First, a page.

D-AIDB- One of Lufthansa's newly equipped IFC aircraft. Photo: JL Johnson | AirlineReporter

D-AIDB, one of Lufthansa’s newly-equipped IFC aircraft – Photo: JL Johnson | AirlineReporter

Here in the U.S., we have been spoiled by the ubiquity of in-flight connectivity (IFC). A few years ago the IFC saturation rate reached a level affording passengers the opportunity to adjust expectations from being a nice-to-have feature to a downright entitlement. Delta, our on-again, off-again largest domestic carrier, has long been an in-flight WiFi leader, having reached just shy of a 100% IFC-equipped fleet years ago. Thanks to early IFC pioneers like Gogo, with their ATG products, the U.S. has truly had a jump start on other markets.

Because of this, it may be surprising to our U.S. readership that IFC is not terribly common with short-to-medium-range flights in and around Europe. Lufthansa (plus subsidiaries Austrian Airlines and Eurowings) are looking to change that. In partnership with Lufthansa Technik, Honeywell Aerospace, and Inmarsat, these carriers are deploying a new IFC solution at the steady clip of eight planes per week.

I recently had the opportunity to spend some time with Lufthansa Technik to learn about Lufthansa’s new in-flight connectivity solution and even experience it first hand…

A Technik Worker Shows off Lufthansa's New In-Flight Connectivity Tech. - Photo: JL Johnson | AirlineReporter

A Technik worker shows off Lufthansa’s new in-flight connectivity tech – Photo: JL Johnson | AirlineReporter

Lufthansa’s new in-flight connectivity: Geeky details about the technology

Lufthansa chose a technology I first learned of way back in the summer of 2014 at Honeywell’s International Media Days event, but had yet to see deployed. Honeywell’s JetWave hardware works with Inmarsat’s Global Xpress (GX) service, the first high-speed broadband network to span the world. Lufthansa’s new in-flight connectivity, a Ka solution, can provide sustained peak speeds of around 50 MBPS per aircraft, compared to about half that for traditional single antenna Ku solutions. What does this all mean? Capable connectivity that should enable sufficient speeds for data-thirsty passengers.

Lufthansa’s new in-flight connectivity: What makes this special?

True to Germany’s reputation for innovation and efficiency, Lufthansa’s engineers have developed methods to install the new solution in as few as four days. One of the most striking facts I learned during my time with Lufthansa Technik was that they can install the JetWave antenna with fewer than 100 rivets. For comparison, Global Eagle (formerly known as “Row 44”), the Ku-band solution used by Southwest Airlines, requires more than ten times that amount. Fewer rivets mean fewer fuselage holes to be patched up when aircraft transfer ownership or come off of lease, and fewer labor hours, resulting in a quicker installation.

Putting Lufthansa’s New In-Flight Connectivity to the Test

I had the opportunity to experience Lufthansa’s new in-flight connectivity solution aboard D-AIDB, an Airbus A321 carrying flight 1311 between Malta and Frankfurt. The IFC came online roughly ten minutes after takeoff and proved speedy and capable despite the having some of the most data-intensive passengers in existence aboard: Aviation writers.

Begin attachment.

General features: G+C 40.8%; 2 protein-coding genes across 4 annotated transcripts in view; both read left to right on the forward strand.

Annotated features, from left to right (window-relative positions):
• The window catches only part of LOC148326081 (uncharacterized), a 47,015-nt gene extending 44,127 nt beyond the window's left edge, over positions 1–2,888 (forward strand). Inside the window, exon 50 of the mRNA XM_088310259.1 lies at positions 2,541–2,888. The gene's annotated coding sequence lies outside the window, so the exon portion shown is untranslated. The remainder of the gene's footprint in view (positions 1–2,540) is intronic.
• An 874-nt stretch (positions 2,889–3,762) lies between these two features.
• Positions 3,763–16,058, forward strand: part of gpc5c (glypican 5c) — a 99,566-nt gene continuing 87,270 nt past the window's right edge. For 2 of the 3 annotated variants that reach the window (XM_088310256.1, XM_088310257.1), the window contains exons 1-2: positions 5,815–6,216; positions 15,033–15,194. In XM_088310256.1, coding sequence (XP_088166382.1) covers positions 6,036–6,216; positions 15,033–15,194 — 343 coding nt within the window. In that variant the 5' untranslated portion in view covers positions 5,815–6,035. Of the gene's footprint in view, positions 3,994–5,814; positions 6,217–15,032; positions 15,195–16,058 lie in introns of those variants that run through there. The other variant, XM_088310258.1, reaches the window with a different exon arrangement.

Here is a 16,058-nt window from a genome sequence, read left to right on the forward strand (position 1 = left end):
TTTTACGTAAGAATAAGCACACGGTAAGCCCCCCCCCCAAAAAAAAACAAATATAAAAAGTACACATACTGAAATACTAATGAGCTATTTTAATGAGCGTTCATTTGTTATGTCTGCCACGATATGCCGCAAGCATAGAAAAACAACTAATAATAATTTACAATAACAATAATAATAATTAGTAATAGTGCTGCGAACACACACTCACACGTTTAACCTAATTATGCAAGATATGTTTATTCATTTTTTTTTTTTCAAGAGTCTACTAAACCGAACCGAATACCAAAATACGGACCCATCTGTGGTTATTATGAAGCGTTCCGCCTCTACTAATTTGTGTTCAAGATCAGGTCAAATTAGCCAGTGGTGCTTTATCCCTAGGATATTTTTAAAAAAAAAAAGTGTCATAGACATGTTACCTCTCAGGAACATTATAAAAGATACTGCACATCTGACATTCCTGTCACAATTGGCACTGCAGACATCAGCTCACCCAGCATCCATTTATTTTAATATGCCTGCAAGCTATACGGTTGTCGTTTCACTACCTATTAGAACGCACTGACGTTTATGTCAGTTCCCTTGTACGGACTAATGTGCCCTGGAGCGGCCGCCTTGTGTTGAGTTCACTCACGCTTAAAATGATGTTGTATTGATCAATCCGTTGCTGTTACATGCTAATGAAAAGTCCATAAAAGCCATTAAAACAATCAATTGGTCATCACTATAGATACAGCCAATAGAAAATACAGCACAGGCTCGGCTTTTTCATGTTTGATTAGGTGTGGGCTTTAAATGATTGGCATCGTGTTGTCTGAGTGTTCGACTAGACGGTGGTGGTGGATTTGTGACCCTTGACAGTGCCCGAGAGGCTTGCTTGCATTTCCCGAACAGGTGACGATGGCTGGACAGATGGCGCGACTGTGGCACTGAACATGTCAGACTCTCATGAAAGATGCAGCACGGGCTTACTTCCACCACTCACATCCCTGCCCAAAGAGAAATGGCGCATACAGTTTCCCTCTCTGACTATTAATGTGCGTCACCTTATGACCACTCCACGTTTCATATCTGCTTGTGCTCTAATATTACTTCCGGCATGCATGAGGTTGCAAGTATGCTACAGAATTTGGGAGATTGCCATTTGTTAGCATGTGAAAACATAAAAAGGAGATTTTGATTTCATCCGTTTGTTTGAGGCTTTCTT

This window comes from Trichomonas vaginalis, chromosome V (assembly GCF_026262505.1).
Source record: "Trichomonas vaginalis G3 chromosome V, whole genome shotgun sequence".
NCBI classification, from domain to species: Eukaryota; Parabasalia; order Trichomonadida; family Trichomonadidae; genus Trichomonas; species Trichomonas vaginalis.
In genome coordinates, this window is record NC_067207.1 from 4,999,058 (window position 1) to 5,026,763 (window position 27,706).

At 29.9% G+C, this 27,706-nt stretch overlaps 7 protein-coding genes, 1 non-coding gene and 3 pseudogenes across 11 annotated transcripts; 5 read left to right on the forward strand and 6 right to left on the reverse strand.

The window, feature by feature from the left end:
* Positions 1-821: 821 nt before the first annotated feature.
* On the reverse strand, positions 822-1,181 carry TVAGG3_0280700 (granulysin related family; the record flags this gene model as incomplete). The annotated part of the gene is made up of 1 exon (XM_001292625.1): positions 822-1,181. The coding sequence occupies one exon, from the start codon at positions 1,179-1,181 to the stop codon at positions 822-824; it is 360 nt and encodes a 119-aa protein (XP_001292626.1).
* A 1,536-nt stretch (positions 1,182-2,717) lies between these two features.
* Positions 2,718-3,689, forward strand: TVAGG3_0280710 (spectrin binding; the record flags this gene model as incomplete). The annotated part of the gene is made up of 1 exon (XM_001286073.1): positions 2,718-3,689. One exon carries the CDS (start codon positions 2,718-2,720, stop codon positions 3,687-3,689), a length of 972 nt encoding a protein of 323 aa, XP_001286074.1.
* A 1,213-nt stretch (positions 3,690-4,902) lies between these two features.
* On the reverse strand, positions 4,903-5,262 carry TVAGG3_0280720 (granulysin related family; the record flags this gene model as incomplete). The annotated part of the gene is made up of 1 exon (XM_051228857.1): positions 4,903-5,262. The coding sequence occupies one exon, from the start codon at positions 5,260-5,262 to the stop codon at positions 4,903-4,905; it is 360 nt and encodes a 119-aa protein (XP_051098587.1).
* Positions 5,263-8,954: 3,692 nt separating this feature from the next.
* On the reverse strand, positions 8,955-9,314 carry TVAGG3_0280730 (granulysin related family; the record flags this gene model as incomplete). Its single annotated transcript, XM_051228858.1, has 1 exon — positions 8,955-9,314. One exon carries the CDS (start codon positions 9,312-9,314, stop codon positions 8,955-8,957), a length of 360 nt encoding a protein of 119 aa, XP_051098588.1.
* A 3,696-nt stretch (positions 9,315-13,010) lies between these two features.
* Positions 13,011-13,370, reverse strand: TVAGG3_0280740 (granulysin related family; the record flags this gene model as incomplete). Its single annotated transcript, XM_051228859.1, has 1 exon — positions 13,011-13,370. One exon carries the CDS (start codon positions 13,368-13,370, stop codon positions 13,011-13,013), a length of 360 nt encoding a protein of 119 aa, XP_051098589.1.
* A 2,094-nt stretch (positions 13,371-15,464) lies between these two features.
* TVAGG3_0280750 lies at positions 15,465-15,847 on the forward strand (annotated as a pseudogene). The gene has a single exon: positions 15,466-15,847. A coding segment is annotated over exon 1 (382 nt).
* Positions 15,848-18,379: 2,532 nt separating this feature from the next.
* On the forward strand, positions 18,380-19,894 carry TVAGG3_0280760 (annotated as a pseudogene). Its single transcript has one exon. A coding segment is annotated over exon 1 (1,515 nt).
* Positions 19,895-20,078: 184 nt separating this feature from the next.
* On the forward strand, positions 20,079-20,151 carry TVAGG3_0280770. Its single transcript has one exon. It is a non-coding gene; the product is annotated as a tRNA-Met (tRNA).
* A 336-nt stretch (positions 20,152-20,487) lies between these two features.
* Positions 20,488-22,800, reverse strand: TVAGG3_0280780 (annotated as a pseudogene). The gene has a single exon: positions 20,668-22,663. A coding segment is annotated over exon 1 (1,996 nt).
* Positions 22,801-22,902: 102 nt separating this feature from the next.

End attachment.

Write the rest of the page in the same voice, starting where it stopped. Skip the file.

Sadly, the IFC went offline for about 45 minutes of our 2.5-hour flight. Following the outage, I was skeptic of the stability and decided to look for ways to test the continuity of the solution. The easiest test for this is video chat, but the standard go-to solutions (FaceTime, Skype, etc) had already been identified and blocked. Thankfully, we found an off-the-beaten-path option via SnapChat. While phone calls are frowned upon aboard planes (and for good reason!) this was a test environment.

In the spirit of bending the rules (for science!), I took the liberty of phoning my partner in crime back on the other side of the Atlantic. I’m pleased to report our call was stable and we were able to squeeze in a few good minutes before I returned the more serious business of testing the IFC by streaming Netflix, YouTube, Amazon Instant Video, and catching up on various social media platforms.

What’s next for Lufthansa’s new in-flight connectivity?

As of mid-April, 2017 the airline has equipped 30% of its A320 family, and about 70 aircraft in total. When I first met with Lufthansa Technik they were deploying the solution to seven new aircraft per week, but as of just a few days ago, that rate has risen to eight. The airlines expect to complete deployment to their short/mid-range aircraft by the middle of 2018, less than two years since completion of the first install.

There are now are ten aircraft between the Lufthansa and Austrian fleets which are offering the new connectivity for free to passengers during its test phase. During this period final items will be tweaked and the airlines will analyze passenger behavior and usage trends to further enhance the service. While the formal launch of the system has not yet begun, they are optimistic it will occur within the next few months.

Disclosure: Travel and lodging for this trip were provided by Lufthansa. Our opinions are always our own. Stay tuned for a review of Lufthansa’s Business Class offering aboard the 747-8 to and from Europe. 

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SENIOR CORRESPONDENT - LEE'S SUMMIT, MO. JL is a self described “medium shot” at a non-aviation industry Fortune-500. He’s a semi-frequent traveler, social media addict and avid planespotter. A proud Midwesterner, he’s based in Lee’s Summit, MO, a suburb of Kansas City. Email: jl@airlinereporter.com

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